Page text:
By Chris Hurlston, medical negligence solicitor at Irwin Mitchell
The biggest NHS trust in England has been told it requires improvement due to concerns over patient safety. I was disappointed to read this. But was I surprised?
April 2018 saw University Hospitals Birmingham NHS Foundation Trust swallow up its neighbour – Heart of England NHS Foundation Trust. Known as HEFT, it was once responsible for three major hospitals in the West Midlands; Heartlands, Good Hope and Solihull. It was said at the time that combining the expertise of two trusts would benefit patients. However, with a combined budget of £1.6billion, the merger was so big, it had to be cleared by the Competition and Markets Authority.
University Hospitals Birmingham NHS Trust 'requires improvement'
Fast forward three years and this NHS giant has now been told by the Care Quality Commission that it ‘requires improvement’. It was previously rated ‘good’. The pandemic has no doubt stretched services, but could its unwieldly size be the source of the problem?
What are the concerns?
- Ineffective monitoring of patients
- Incomplete safety checks on equipment
- Patients having to waiting outside in ambulances due to lack of space
- Some staff said their concerns about patient care were not listened to
Does big equal better?
Over the last decade, the government has been intent on a programme of reducing the number of NHS organisations. This has led to bigger and bulkier trusts. In theory at least, fewer trusts save money as overheads are reduced and efficiencies driven up.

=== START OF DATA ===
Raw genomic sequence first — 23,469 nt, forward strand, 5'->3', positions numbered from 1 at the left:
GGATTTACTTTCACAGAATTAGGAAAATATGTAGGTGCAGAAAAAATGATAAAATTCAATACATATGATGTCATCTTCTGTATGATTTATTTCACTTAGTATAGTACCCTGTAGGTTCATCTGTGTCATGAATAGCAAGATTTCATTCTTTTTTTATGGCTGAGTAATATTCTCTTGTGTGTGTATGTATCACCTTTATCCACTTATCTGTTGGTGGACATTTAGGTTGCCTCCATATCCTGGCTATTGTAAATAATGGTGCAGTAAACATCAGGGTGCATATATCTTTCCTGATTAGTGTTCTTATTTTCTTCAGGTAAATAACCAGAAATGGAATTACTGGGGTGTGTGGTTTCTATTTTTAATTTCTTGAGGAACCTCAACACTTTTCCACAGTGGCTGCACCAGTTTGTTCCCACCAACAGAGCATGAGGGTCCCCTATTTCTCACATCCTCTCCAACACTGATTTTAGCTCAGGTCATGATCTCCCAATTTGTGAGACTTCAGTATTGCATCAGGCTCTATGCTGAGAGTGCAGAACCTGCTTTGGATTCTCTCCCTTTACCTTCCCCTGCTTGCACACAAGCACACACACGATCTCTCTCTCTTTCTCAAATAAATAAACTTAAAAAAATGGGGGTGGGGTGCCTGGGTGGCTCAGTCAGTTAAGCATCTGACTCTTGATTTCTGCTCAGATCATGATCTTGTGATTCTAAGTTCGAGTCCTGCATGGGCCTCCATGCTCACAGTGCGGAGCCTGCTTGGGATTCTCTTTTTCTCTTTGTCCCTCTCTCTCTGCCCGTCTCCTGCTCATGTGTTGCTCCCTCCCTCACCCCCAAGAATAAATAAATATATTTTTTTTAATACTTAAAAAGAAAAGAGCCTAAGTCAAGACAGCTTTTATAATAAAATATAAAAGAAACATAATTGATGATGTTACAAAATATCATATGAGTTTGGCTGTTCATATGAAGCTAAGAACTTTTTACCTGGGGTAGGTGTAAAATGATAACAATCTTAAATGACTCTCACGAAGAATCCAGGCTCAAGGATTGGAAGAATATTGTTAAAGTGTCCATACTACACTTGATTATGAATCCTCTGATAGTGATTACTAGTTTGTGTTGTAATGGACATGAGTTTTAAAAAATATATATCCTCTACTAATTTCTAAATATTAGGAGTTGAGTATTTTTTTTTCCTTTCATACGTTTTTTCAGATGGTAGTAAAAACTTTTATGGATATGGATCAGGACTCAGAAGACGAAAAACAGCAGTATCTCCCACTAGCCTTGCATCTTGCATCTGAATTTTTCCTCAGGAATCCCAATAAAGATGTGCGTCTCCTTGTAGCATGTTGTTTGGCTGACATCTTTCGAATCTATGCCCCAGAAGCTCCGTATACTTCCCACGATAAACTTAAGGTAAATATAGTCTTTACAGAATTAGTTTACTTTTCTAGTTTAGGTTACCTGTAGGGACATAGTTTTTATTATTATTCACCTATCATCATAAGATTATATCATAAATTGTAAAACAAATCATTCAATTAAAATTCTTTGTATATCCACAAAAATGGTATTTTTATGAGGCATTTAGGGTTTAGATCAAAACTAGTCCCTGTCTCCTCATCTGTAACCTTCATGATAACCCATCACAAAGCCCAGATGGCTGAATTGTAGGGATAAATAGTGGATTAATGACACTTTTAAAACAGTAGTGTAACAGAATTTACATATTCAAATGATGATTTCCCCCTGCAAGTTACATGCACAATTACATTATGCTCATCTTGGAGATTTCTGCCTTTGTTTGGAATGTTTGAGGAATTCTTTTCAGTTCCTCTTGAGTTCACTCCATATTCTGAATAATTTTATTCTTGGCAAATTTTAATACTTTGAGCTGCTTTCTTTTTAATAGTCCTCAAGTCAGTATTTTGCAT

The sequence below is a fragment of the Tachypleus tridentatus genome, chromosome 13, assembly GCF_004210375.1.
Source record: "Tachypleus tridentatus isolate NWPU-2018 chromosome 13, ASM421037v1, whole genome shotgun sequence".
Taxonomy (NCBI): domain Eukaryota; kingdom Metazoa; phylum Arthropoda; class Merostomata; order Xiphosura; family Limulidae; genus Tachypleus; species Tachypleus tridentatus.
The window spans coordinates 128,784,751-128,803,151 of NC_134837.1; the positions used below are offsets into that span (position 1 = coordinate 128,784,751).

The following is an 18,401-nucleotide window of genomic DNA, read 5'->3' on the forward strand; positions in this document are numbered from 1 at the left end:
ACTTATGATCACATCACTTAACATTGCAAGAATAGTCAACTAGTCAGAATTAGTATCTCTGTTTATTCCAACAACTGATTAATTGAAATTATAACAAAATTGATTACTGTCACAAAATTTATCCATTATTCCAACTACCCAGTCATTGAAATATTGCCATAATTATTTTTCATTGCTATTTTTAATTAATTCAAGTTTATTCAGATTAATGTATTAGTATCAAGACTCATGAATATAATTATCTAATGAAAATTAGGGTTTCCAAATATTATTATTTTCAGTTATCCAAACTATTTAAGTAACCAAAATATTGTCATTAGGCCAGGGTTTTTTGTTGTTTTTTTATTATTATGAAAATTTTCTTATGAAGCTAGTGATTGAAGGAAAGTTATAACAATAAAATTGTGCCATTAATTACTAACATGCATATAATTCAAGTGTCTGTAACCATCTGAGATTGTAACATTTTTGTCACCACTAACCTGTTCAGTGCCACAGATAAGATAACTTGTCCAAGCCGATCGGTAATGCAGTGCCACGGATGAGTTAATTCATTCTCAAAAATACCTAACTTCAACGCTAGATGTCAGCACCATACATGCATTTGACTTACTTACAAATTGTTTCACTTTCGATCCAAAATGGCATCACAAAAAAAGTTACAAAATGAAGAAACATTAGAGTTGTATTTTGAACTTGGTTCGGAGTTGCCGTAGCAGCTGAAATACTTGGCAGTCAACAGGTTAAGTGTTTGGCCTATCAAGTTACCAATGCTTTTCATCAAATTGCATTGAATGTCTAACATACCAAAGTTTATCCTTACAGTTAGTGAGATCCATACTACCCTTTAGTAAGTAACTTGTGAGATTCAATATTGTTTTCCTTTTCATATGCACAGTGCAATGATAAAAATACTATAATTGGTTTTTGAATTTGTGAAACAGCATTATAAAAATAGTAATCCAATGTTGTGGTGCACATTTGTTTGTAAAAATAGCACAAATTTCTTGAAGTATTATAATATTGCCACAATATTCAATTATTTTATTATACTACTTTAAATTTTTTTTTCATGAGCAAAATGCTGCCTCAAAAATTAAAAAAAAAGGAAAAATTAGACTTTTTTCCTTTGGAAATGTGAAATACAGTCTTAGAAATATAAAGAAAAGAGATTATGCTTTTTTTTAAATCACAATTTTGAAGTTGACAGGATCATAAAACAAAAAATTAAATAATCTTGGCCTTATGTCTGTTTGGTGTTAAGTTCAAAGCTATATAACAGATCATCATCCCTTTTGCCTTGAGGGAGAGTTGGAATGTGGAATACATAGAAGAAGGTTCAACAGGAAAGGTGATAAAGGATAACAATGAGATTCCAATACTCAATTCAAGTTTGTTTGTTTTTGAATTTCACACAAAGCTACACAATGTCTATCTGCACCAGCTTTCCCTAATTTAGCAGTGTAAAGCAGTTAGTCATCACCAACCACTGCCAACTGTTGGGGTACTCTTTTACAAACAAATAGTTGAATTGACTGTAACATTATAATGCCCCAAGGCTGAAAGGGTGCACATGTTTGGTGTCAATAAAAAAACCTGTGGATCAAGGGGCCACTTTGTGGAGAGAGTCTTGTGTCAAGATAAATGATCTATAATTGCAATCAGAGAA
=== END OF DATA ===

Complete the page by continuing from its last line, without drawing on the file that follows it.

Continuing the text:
But how easy is it to manage an organisation of such a size? How quickly can an organisation of that scale adapt to changing patient needs, competing targets and new initiatives?
History has shown that size does not always equal success. South London NHS Healthcare Trust was broken up, in part because it was too big.
There is now real pressure on England’s biggest NHS trust to rise to the challenge and improve the experience of staff and patients. If this isn’t turned around, we may see another trust having to be dismantled.
This would be a worry for 2.2 million patients estimated to use the trust each year. This would be a costly and cumbersome exercise, but perhaps one that could see standards improve.
Find out more about Irwin Mitchell's expertise in supporting people and their families following care issues at our dedicated medical negligence section.
This NHS giant has now been told by the Care Quality Commission that it ‘requires improvement’. It was previously rated ‘good’. The pandemic has no doubt stretched services, but could its unwieldly size be the source of the problem?